More than 9 million people donate blood in the United States every year, according to the American Red Cross. Current guidelinesÂ say that blood can be stored for up to six weeks before use.
What happens to red blood cells while they are in storage, which transfusion experts call the â€œstorage lesionâ€? Multiple studies have shown that older blood may have sub-optimal benefits for patients receiving a transfusion. The reasons include: depletion of the messenger molecule nitric oxide, lysis of red blood cells and alterations in the remaining cellsâ€™ stiffness.
To that list, we could add the accumulation of microparticles, tiny membrane-clothed bags that contain proteins and RNA, which have effects on blood vessels and the immune system upon transfusion. Note: microparticles are similar to exosomes but larger â€“ the dividing line for size is about 100 nanometers. Both are much smaller than red blood cells.
EUH blood bank director John Roback recently gave a talk on the blood storage issue, and afterwards, cardiologist Charles Searles and research fellow Adam Mitchell were discussing their work on microparticles that come from red blood cells (RBCs). They have been examining the effects RBC-derived microparticles have on endothelial cells, which line blood vessels, and on immune cellsâ€™ stickiness.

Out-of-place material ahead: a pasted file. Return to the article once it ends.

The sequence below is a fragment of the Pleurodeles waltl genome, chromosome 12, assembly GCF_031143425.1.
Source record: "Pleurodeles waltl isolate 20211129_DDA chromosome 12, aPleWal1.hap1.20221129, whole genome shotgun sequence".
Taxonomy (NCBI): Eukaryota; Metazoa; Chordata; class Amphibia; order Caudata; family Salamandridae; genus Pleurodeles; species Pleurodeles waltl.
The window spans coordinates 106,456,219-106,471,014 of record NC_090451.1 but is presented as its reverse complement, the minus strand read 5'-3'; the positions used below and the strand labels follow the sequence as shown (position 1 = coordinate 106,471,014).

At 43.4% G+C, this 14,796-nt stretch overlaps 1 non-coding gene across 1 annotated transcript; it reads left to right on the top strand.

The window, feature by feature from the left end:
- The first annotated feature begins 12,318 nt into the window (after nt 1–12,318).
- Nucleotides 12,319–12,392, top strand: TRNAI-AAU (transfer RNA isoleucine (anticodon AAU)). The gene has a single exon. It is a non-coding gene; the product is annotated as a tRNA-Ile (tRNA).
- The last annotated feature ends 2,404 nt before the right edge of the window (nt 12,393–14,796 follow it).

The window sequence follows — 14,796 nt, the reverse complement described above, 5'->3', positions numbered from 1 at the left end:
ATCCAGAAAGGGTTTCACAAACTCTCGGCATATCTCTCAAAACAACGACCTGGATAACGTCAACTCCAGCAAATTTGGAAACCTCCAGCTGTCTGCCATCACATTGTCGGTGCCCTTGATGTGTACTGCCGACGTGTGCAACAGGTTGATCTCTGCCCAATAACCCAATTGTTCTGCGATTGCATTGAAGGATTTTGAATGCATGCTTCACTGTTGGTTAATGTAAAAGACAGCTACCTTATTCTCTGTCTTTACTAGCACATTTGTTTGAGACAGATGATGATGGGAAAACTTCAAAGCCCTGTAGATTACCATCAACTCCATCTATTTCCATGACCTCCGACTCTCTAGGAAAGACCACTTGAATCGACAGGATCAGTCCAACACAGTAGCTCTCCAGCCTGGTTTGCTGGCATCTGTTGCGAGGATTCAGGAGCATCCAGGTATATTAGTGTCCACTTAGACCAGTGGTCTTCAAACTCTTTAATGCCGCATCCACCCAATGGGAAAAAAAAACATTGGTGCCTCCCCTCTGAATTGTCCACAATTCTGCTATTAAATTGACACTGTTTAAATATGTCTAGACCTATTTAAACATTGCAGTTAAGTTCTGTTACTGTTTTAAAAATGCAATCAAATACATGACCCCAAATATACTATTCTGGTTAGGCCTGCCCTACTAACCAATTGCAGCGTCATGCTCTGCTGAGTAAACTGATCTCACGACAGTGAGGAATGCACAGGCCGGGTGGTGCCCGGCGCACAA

Mitchell mentioned that he had some striking electron microscope images of microparticles and some of the particles looked like worms. With the aim of maintaining Lab Landâ€™s â€œCool Imageâ€ feature, I resolved to obtain a few of his photos, and Mitchell generously provided several.
â€œThose worms definitely had me mesmerized for a while,â€ he says.
In his talk, Roback described some of the metabolomics research he has been pursuing with Dean Jones. Instead of focusing only on how long blood should be stored, Robackâ€™s team is examining how much differences between donors may affect donated bloodâ€™s capacity to retain its freshness. Read more